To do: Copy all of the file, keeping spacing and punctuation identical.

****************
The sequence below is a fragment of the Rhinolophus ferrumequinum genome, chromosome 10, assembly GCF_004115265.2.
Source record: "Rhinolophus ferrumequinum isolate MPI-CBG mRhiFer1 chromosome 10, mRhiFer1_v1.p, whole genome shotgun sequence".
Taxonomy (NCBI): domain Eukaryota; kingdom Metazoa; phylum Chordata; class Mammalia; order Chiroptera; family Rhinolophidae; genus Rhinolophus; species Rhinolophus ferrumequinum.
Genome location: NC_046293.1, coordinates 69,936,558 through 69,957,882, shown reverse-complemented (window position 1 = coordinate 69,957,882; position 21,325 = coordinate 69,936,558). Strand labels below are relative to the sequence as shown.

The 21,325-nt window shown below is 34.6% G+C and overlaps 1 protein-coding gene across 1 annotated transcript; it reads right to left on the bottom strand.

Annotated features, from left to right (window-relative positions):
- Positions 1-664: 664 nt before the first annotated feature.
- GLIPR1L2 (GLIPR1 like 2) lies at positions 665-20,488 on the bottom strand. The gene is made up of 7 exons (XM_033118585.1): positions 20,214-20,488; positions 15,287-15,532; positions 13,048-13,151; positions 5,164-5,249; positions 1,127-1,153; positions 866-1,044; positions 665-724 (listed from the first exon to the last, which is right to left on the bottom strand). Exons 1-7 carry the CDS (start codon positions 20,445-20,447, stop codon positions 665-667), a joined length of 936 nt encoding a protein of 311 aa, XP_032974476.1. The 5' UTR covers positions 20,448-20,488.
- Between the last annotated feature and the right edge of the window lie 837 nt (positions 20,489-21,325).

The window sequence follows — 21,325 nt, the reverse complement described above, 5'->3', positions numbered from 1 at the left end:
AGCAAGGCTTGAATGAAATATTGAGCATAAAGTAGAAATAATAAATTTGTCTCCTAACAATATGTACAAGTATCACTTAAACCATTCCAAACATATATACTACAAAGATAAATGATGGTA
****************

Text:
The sequence below is a fragment of the Rhinolophus ferrumequinum genome, chromosome 10, assembly GCF_004115265.2.
Source record: "Rhinolophus ferrumequinum isolate MPI-CBG mRhiFer1 chromosome 10, mRhiFer1_v1.p, whole genome shotgun sequence".
Taxonomy (NCBI): domain Eukaryota; kingdom Metazoa; phylum Chordata; class Mammalia; order Chiroptera; family Rhinolophidae; genus Rhinolophus; species Rhinolophus ferrumequinum.
Genome location: NC_046293.1, coordinates 69,936,558 through 69,957,882, shown reverse-complemented (window position 1 = coordinate 69,957,882; position 21,325 = coordinate 69,936,558). Strand labels below are relative to the sequence as shown.

The 21,325-nt window shown below is 34.6% G+C and overlaps 1 protein-coding gene across 1 annotated transcript; it reads right to left on the bottom strand.

Annotated features, from left to right (window-relative positions):
- Positions 1-664: 664 nt before the first annotated feature.
- GLIPR1L2 (GLIPR1 like 2) lies at positions 665-20,488 on the bottom strand. The gene is made up of 7 exons (XM_033118585.1): positions 20,214-20,488; positions 15,287-15,532; positions 13,048-13,151; positions 5,164-5,249; positions 1,127-1,153; positions 866-1,044; positions 665-724 (listed from the first exon to the last, which is right to left on the bottom strand). Exons 1-7 carry the CDS (start codon positions 20,445-20,447, stop codon positions 665-667), a joined length of 936 nt encoding a protein of 311 aa, XP_032974476.1. The 5' UTR covers positions 20,448-20,488.
- Between the last annotated feature and the right edge of the window lie 837 nt (positions 20,489-21,325).

The window sequence follows — 21,325 nt, the reverse complement described above, 5'->3', positions numbered from 1 at the left end:
AGCAAGGCTTGAATGAAATATTGAGCATAAAGTAGAAATAATAAATTTGTCTCCTAACAATATGTACAAGTATCACTTAAACCATTCCAAACATATATACTACAAAGATAAATGATGGTA